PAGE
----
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Should We End Military Recruiting in High Schools as a Matter of Child Protection and Public Health?

Amy Hagopian and Kathy Barker
Am J Public Health published 18 November 2010, 10.2105/AJPH.2009.183418
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Copyright (c) 2010 by the American Public Health Association.
New American Journal of Public Health "First Look" articles have been made available (for the period 21 Oct 2010 to 18 Nov 2010):
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ABSTRACT

Recruiters for the various US armed forces have free access to our nation’s high schools, as mandated by the No Child Left Behind Act. Military recruiter behaviors are disturbingly similar to predatory grooming.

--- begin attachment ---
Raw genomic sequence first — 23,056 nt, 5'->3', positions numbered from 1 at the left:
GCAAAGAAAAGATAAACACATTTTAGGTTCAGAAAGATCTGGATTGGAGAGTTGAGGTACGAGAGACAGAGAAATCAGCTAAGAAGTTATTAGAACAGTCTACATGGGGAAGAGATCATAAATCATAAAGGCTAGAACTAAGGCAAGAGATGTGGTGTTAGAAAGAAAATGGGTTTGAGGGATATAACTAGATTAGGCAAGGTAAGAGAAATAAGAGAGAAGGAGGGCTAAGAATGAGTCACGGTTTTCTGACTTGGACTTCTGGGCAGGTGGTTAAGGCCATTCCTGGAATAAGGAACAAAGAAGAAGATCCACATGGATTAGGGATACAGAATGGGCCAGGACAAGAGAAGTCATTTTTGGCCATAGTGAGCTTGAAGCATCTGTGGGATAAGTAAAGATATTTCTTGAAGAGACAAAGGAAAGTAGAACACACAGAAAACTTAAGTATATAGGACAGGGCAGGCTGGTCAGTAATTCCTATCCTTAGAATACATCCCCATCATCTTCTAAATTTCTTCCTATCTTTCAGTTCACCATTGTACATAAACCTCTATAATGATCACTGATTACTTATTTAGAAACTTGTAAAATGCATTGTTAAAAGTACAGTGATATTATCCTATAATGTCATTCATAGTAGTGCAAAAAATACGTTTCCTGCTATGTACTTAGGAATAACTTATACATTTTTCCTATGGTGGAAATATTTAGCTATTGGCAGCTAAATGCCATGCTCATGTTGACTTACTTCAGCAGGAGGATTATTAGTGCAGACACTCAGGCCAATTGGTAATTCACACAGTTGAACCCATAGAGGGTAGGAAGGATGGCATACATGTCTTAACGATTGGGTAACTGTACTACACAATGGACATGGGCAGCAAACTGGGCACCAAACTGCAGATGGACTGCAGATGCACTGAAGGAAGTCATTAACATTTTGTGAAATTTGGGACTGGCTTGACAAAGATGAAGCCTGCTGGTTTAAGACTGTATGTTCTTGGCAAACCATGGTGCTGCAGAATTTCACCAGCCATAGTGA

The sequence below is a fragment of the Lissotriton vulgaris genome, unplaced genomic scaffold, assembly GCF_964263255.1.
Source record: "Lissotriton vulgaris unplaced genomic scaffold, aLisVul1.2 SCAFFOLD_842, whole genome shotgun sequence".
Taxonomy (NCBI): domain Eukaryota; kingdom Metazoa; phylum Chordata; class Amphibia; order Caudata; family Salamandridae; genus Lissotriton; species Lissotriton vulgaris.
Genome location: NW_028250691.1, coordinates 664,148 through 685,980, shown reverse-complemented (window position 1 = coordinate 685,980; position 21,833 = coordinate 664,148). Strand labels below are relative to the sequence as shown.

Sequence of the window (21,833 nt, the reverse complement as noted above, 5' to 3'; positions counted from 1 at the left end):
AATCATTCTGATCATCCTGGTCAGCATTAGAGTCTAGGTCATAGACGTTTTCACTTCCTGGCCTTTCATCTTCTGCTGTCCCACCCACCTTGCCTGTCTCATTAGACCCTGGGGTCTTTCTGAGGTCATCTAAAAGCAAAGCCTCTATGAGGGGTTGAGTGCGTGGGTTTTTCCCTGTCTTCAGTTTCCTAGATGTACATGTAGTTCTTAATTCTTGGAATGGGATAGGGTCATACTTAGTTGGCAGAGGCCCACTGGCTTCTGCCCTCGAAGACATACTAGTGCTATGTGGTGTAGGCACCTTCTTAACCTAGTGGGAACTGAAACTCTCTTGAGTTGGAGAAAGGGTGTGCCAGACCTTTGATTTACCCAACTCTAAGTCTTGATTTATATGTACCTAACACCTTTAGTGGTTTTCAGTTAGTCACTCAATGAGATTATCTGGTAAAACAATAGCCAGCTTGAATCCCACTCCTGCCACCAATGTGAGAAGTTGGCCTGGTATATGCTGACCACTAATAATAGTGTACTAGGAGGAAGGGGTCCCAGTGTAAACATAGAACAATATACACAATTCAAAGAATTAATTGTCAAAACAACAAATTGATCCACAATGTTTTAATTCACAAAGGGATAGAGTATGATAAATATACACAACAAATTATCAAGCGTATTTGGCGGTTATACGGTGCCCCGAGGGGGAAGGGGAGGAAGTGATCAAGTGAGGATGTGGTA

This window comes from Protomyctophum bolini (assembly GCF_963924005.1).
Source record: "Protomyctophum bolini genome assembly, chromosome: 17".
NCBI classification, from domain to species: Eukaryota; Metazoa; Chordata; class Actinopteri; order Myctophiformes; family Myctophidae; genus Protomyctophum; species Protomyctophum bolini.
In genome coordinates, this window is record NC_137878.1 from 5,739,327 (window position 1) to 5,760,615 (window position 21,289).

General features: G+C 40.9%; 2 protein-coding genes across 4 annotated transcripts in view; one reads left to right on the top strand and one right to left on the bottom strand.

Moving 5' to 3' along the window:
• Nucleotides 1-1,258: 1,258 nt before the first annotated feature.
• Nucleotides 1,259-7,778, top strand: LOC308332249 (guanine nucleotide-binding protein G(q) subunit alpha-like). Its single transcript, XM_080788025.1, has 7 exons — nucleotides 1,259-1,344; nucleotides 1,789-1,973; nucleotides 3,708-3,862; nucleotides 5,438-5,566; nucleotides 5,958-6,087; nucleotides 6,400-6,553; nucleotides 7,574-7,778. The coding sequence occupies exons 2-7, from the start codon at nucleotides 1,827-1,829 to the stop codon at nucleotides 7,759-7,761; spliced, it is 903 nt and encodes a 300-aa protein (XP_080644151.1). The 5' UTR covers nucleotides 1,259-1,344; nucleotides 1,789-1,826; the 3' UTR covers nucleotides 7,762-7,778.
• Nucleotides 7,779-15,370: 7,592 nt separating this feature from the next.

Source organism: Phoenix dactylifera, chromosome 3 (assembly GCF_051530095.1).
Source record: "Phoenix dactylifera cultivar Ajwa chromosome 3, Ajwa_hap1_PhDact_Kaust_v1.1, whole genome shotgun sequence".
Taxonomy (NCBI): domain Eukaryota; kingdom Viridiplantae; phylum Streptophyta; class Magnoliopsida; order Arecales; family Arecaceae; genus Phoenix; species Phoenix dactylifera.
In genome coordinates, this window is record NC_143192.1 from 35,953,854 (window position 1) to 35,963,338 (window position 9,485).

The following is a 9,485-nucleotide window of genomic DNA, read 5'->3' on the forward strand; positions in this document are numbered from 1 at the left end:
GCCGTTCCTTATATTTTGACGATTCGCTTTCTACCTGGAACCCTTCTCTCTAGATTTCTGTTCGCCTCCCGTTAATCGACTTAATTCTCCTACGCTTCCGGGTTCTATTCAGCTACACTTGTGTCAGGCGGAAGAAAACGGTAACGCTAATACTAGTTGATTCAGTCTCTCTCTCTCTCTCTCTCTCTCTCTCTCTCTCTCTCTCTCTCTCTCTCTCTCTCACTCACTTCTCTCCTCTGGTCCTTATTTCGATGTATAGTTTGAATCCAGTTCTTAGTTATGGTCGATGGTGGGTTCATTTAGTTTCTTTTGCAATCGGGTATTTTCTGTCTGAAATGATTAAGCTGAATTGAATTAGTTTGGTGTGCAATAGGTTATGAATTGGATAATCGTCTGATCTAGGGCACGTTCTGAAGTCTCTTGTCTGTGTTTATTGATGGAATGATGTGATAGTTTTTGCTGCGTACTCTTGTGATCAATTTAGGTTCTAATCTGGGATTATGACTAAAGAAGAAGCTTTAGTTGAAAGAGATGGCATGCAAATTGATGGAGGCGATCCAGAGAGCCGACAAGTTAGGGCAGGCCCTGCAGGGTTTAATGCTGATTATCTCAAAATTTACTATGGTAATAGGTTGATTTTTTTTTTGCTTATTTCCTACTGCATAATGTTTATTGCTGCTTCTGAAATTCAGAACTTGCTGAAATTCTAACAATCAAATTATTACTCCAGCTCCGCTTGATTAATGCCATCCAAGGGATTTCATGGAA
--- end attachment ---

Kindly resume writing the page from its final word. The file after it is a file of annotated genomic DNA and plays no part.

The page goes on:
Adults in the active military service are reported to experience increased mental health risks, including stress, substance abuse, and suicide, and the youngest soldiers consistently show the worst health effects, suggesting military service is associated with disproportionately poor health for this population.

We describe the actions of a high school parent teacher student association in Seattle, Washington, which sought to limit the aggressive recruitment of children younger than 18 years into the military. 

(Am J Public Health. Published online ahead of print November 18, 2010: e6–e10. doi:10.2105/AJPH.2009.183418)



 
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